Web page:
If A Guy Can Do It…

This may be one of the most important posts I’ve placed. It’s practical encouragement based on experience.

A small sheetrock repair job was something I could manage. A pro did the big work on walls and ceiling. Know your limits!

Kitchen Demo

Kitchen demo: removed cabinets, sheetrock and insulation covered with mold. Demo is kind of fun!








Downsizing is not always fun. It’s emotional, physical and mentally challenging at any time of life but for those of us who are Baby Boomers who are widowed or divorced it’s especially challenging.  Regardless if you are a man or woman, if you’re a single Boomer facing this downsizing and moving thing you have a lot ahead of you, so be prepared for it. I happen to be a single woman with a philosophy; If a guy can do it I can too. Not always true but for me a great starting place because it gives me the courage to try.

I’ve done much of my prep with little patience, grace and good humor. I don’t always know my limitations and take on too much, so I’m grumpy, frustrated and despondent. The added burden of “doing it alone” doesn’t help, there’s no kindred spirit in the house to share it with so it’s seriously important to-

Know Your Limitations

I’m physically fit, healthy, strong and a pretty solid DIY’er. I watch a little TV like DIY Network and HGTV but the biggest indicator  of your ability to handle the chores associated with selling (and even buying) a home is not what you watch but your skills at doing. Here’s a good checklist to go over; if you’ve done many or most of these things, then go ahead and tackle the prep as a DIY’er, if not, hire a pro.

  • Know where your circuit breaker box is and how to access/use it. How Stuff Works explains circuit breaker basics.
  • Know where your main water line turn off is and can access/use it.
  • Have you used hand and/or power tools such as cordless drill, hacksaw, wrenches
  • Have you patched a wall with spackling or patched sheetrock.
  • Have replaced a wall outlet or light switch.
  • Have replaced or installed a light fixture (with existing wiring).
  • Painted walls or trim.
  • Have pulled out appliances to clean them from the back and underside.
  • Change your furnace filters.
  • Have sanded and refinished something.
  • Troubleshoot fixes before calling a pro.
  • Have tried to tile a floor or backsplash.
  • Removed a sink trap.

I’m a single woman and I’ll try most anything. My thoughts are if a guy can do it so can I (not always true) and how bad can I mess it up? If I do, call a pro and nothing lost! (always true)  Some of the items on the list are easy, spackling nail holes for instance, but remember there are tools associated with most tasks and if you don’t have them, weigh purchasing against hiring. If you have not tools at all, then you aren’t a DIY’er and not is not the time to start.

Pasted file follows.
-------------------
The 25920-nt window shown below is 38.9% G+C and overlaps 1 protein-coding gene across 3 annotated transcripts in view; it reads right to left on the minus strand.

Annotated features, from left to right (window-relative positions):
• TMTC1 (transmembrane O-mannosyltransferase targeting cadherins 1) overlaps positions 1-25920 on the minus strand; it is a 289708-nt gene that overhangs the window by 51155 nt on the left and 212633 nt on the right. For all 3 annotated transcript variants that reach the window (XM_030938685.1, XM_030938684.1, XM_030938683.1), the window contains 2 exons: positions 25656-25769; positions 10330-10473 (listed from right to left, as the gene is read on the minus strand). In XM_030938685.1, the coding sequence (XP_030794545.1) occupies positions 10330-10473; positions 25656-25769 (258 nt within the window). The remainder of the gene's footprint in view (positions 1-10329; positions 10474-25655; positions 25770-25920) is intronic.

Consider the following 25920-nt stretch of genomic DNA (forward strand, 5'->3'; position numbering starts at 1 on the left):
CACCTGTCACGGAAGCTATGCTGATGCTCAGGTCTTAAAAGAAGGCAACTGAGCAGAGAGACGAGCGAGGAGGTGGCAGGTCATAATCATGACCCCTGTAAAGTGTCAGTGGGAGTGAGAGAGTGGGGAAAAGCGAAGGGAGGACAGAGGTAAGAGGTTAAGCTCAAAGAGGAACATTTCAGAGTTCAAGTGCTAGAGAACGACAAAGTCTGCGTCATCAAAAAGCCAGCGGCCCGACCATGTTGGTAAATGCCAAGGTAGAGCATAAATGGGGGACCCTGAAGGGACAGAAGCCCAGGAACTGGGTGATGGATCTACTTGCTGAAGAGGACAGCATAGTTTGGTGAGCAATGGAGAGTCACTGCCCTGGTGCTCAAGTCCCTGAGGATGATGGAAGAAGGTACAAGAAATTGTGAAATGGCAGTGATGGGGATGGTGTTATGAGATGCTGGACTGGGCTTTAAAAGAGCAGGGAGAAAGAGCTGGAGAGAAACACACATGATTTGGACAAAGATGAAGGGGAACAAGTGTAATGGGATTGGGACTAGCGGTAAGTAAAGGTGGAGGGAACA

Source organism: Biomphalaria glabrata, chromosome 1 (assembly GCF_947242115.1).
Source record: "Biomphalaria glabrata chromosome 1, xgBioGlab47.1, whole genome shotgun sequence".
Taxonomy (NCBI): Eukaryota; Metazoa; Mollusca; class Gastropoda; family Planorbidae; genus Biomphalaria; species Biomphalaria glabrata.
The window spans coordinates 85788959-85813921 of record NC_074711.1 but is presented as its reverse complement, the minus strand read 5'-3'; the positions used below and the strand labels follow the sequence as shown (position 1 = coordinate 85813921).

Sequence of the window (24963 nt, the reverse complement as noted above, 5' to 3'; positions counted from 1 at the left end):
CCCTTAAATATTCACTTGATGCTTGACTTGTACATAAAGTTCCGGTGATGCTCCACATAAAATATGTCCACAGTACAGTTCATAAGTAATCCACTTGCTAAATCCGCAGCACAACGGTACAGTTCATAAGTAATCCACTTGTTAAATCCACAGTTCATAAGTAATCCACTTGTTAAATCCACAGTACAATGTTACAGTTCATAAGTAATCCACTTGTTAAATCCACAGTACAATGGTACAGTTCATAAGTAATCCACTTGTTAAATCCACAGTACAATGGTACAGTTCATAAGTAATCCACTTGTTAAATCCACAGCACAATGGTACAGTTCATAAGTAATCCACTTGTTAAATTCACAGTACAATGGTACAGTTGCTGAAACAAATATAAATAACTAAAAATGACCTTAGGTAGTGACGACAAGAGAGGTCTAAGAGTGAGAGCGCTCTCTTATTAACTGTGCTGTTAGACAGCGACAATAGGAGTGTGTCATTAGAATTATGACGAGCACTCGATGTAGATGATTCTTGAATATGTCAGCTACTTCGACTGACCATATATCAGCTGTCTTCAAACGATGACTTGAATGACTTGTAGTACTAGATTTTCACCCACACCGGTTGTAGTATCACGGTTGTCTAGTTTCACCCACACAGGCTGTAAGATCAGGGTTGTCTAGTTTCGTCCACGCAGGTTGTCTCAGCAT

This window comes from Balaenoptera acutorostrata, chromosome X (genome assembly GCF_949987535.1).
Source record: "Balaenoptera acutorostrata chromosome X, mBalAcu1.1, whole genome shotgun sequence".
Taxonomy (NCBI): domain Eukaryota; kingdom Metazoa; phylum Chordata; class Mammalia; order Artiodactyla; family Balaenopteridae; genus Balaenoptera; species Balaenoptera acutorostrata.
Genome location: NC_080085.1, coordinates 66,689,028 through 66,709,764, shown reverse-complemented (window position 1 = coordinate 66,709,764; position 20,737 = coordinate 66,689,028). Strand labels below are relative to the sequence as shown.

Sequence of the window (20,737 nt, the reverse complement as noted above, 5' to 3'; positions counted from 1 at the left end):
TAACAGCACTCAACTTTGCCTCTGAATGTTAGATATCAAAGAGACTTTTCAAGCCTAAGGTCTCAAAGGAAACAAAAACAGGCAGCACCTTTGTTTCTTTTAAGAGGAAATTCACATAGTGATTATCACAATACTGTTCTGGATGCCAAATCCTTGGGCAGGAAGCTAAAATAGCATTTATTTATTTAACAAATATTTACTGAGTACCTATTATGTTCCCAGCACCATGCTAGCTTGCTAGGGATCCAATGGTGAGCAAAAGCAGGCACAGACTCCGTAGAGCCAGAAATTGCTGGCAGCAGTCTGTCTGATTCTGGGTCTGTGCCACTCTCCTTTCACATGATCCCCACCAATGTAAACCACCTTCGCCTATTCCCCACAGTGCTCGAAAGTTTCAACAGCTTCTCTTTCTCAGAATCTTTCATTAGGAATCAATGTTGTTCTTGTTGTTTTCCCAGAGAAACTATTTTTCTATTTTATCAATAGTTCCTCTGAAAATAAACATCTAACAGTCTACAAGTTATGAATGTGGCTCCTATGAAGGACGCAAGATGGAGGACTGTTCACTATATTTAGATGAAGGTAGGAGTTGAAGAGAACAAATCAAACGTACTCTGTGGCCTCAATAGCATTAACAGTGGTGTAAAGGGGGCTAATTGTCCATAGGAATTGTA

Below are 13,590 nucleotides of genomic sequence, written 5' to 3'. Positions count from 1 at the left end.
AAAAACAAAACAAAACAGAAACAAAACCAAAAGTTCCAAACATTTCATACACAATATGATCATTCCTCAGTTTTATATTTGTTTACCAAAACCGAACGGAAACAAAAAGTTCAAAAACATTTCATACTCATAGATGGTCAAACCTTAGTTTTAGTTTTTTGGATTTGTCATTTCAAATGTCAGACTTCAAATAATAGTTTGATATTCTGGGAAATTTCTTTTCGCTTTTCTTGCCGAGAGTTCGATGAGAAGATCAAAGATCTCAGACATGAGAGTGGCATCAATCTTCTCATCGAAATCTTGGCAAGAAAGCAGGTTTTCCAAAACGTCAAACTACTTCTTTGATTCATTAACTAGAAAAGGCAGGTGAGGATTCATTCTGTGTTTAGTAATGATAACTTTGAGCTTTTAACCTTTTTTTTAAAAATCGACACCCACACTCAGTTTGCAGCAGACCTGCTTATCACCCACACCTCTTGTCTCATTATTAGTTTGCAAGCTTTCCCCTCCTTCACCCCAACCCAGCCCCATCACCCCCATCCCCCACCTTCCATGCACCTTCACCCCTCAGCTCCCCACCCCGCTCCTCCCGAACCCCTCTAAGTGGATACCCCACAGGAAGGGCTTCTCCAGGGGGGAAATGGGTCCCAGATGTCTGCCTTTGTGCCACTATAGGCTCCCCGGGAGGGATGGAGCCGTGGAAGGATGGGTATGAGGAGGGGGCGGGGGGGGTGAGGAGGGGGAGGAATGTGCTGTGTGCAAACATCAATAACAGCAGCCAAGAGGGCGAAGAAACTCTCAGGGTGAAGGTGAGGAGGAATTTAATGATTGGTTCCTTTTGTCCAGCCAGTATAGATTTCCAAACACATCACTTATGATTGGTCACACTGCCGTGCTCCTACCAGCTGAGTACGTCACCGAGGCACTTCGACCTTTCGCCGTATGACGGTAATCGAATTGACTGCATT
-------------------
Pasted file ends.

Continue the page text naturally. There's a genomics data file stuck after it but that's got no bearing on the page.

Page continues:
Hire a Pro

I  have tools-lots of tools and I use them, so I consider myself a pretty solid DIY’er, but if you don’t have tools, time, practice and inclination to do prep work yourself, leave it to a pro. Now is not the time to amp up the learning curve. 

How to find them? Angie’s List is no longer the best place to find your pro. They accept advertising and contractors can buy their way to the top of the list, which defeats the whole purpose so where to turn? The internet has been my best friend and I have found AMAZING wonderful contractors by searching the internet then doing the most vital part of the process-vetting them which is easier than you might think. Here’s what I do.

Find a Pro

Ask on Facebook. Ask on your local yard sale, community and other local pages. Be specific. When looking for a roofer I said they had to be licensed, no my brother’s friend…I also said they needed to have references. They ought to have a Facebook business page or website but many smaller outfits don’t. That’s ok, just makes it a little more work for you.

I had people come to the house. Use your gut to assess, do they have a decent vehicle, business cards,  professional response to your request for a quote, then provide a written quote? Can they answer all your questions (which are based on your research)? Are they in a rush or booked months out? Are they offering a discount if you do it NOW? Get their full contact information and Google them. Virginia has a great website to look at criminal records and I even check those out. Why? If Danny has 20 DUI convictions over the past year, that’s a red flag. USE YOUR COMMON SENSE! In Virginia you can visit Virginia Courts Case and Status Information to search. Also each state has online contractors licensing information, check to be sure licenses are valid. Last but not least, ask for proof of liability insurance. If the contractor does anything other than willing provide this, cut them loose.

Best DIY Online Shopping

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